Device Usage Diversity

When we think about how devices and their usage are evolving, it’s tempting to talk about the rise of one versus the decline of another. But the reality is much more complex. What’s actually happening is that people are acquiring more devices, while simultaneously engaging in more activities, and then splitting those activities across their growing cadre of devices.

Things used to be simple. People created documents on PCs, made phone calls on mobile phones and watched live broadcasts on TVs. Sure, there were a few outlying examples, but even just 10 years ago (heck, 5 years ago for many people), that’s pretty much what people did.

Now, people engage in an enormous range of activities on devices, from numerous forms of communication—such as ephemeral sharing of 10-second video clips, or 140-character bursts of thought—to watching videos created by amateurs, streamed from online services, the moment they feel the urge to do so. Plus, they expect to be able to engage in any of these, and many other, activities on whatever device they happen to be holding or is located nearby.

The end result is that overall usage of devices—which I’m currently defining as PCs, tablets, smartphones and TVs of all stripes—has gone up dramatically. In fact, based on research I just completed with 2,574 online respondents across the US, UK, Brazil and China for my firm, TECHnalysis Research, activity-based usage of personal devices (not work-owned devices) averages over 9.4 hours a day. That’s a lot of screen and/or ear time (listening to music was a very popular activity).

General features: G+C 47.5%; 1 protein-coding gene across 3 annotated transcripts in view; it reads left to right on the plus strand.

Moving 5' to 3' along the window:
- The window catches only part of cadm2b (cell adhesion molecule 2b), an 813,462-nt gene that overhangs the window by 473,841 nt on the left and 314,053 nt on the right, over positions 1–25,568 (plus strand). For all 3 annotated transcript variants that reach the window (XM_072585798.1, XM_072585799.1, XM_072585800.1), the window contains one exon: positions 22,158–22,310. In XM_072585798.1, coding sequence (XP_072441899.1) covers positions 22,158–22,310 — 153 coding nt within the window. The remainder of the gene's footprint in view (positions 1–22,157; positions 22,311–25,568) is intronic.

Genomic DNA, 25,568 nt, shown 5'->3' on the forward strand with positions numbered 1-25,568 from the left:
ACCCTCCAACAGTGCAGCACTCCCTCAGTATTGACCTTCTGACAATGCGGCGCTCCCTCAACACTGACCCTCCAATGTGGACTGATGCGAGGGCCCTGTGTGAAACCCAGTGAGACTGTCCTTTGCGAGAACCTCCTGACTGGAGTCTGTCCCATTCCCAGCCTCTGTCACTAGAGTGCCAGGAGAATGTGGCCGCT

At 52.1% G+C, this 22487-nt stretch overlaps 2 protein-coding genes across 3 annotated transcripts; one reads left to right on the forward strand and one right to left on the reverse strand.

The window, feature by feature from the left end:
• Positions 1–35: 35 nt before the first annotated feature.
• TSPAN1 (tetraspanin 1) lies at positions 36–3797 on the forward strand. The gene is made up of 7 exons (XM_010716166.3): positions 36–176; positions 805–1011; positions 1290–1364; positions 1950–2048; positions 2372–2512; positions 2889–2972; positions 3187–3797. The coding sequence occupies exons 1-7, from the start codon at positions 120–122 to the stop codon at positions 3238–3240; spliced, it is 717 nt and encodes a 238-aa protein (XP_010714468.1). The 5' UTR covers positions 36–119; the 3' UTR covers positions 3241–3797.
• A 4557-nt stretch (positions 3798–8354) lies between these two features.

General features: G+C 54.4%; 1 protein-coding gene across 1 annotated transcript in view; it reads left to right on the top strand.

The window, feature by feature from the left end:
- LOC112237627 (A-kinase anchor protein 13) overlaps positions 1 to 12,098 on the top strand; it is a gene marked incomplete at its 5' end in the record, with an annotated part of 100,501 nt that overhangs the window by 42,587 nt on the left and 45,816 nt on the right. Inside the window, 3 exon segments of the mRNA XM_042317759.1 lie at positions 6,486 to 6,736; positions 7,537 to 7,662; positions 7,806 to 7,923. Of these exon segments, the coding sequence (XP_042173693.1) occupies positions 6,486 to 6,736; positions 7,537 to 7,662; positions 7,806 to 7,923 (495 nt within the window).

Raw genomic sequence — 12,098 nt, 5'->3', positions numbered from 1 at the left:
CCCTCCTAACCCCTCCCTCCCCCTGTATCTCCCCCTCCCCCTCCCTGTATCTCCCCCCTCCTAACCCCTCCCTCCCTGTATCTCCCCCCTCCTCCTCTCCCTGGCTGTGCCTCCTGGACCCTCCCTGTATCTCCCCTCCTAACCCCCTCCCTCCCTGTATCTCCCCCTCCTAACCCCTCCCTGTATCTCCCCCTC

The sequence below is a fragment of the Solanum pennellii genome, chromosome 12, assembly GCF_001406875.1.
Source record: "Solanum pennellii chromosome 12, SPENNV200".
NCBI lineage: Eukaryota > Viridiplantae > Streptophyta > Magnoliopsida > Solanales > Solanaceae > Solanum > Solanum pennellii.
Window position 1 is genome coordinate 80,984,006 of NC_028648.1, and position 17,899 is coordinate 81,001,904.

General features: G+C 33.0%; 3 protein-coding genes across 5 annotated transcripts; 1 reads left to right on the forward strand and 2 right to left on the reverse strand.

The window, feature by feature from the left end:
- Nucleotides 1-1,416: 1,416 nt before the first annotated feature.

Technically, the total device usage times were actually higher, but I compensated for simultaneous usage of multiple devices (such as browsing the web on a tablet while watching TV, or instant messaging on a smartphone while browsing the web on a PC), which is also a growing phenomenon. In fact, the average amount of multitasking across devices—that is, the percentage of time people reported using more than one device at a time—was 42%, and among those 18-24 it was over 50%. (No wonder my teenage and early 20-something children are so distracted….)[pullquote]Despite the enormous growth of the Internet and the impact of mobile devices, watching live TV was still the most popular activity across every age group, from 18 to over 75, in every country surveyed—and by a large amount.”[/pullquote]